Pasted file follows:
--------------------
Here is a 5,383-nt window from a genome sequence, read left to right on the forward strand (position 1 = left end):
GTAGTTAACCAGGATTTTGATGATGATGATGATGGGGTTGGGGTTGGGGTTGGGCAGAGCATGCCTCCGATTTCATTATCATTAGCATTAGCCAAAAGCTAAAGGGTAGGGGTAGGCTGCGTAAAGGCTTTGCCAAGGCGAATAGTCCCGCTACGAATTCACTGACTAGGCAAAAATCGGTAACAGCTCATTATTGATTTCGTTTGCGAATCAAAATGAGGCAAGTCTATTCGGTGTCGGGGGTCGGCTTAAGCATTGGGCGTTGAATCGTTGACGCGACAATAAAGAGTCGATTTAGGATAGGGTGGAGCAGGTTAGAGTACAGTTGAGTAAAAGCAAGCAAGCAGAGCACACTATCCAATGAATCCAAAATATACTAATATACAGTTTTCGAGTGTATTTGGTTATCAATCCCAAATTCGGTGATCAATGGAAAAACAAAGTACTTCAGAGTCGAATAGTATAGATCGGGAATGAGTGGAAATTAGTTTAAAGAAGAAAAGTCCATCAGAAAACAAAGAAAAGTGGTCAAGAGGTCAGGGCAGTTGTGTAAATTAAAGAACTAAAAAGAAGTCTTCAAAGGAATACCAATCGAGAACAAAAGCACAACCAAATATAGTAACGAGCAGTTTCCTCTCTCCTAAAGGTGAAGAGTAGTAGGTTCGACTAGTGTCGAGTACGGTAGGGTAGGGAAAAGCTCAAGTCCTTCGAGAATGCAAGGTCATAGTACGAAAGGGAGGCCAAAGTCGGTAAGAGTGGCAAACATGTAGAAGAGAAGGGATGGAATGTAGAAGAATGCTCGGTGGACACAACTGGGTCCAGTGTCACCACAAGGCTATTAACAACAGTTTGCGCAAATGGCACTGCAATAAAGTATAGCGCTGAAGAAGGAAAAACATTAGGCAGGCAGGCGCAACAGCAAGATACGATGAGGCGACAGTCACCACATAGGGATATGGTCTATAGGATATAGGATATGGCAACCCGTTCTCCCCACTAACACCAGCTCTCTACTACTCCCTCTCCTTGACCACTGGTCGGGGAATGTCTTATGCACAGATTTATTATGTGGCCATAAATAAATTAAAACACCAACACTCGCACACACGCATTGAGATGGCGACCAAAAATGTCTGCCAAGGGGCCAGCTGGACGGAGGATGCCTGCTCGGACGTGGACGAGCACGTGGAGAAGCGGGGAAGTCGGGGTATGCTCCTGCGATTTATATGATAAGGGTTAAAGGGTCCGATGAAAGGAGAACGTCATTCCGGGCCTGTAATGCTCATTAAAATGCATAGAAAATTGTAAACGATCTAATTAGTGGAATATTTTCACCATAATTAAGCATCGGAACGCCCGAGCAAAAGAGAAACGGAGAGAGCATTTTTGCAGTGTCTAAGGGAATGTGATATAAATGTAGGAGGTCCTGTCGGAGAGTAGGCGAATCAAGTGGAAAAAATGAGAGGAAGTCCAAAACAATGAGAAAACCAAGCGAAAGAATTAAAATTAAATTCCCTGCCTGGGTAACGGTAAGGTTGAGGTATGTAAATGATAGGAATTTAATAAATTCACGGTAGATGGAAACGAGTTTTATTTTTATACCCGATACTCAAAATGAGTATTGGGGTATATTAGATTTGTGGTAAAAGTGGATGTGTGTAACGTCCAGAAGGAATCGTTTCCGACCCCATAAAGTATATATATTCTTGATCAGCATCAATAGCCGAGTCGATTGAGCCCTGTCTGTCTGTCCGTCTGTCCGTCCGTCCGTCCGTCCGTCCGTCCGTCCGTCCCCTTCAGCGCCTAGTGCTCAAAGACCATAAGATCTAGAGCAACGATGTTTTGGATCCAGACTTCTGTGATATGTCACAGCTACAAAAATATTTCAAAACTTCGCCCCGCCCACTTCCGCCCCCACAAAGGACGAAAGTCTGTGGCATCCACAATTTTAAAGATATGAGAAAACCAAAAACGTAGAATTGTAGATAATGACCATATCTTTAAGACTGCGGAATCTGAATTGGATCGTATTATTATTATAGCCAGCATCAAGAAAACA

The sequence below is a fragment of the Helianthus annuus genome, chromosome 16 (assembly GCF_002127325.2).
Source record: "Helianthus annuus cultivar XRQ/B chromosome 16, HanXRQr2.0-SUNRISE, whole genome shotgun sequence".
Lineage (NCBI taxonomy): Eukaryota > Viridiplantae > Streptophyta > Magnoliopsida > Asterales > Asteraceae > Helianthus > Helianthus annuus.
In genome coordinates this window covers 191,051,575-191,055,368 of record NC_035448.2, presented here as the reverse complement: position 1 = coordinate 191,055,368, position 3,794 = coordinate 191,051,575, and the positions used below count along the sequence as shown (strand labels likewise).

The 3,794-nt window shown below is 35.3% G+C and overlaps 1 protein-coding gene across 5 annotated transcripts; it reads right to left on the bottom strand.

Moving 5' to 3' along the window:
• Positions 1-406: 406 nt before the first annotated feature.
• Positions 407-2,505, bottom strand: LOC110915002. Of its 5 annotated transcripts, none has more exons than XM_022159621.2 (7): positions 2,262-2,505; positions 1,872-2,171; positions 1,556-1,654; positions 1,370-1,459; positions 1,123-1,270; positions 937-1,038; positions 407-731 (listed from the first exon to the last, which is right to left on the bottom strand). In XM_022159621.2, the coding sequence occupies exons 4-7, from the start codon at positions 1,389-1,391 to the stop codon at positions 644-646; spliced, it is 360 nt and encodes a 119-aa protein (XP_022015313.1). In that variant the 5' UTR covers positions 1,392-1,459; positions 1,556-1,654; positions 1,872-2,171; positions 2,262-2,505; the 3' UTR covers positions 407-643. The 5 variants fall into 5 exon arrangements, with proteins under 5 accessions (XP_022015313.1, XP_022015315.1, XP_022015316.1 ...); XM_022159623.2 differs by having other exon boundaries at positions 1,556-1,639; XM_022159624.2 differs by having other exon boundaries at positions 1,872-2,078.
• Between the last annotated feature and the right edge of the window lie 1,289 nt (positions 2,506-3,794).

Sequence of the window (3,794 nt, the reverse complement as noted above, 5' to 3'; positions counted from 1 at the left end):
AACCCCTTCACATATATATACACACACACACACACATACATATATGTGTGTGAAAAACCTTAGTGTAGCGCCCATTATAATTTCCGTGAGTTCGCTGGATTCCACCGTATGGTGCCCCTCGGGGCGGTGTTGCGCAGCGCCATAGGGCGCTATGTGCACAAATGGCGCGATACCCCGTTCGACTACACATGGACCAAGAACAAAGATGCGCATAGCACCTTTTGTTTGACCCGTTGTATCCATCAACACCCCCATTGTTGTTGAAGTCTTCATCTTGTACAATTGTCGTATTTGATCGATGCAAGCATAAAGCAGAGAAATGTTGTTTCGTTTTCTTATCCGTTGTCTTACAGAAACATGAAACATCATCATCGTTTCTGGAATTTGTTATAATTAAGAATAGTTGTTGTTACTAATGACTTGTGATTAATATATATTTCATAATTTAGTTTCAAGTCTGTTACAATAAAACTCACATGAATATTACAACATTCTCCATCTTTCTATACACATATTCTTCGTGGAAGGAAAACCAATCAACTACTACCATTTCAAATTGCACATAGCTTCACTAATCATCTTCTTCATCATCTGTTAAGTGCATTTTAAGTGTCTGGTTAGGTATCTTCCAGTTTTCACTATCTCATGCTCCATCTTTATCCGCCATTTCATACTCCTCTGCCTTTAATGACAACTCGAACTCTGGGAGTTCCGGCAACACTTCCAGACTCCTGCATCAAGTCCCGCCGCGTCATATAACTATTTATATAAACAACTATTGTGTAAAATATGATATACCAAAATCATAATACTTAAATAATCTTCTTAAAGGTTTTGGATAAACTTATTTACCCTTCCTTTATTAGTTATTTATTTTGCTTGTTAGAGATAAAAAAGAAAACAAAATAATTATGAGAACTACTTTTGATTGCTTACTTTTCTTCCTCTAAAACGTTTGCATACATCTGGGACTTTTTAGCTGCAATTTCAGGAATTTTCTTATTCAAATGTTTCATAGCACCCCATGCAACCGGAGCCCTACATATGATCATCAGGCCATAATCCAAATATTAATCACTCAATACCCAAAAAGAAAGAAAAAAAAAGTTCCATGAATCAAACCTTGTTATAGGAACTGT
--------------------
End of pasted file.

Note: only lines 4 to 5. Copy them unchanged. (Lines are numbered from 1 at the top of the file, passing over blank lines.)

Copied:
Source record: "Helianthus annuus cultivar XRQ/B chromosome 16, HanXRQr2.0-SUNRISE, whole genome shotgun sequence".
Lineage (NCBI taxonomy): Eukaryota > Viridiplantae > Streptophyta > Magnoliopsida > Asterales > Asteraceae > Helianthus > Helianthus annuus.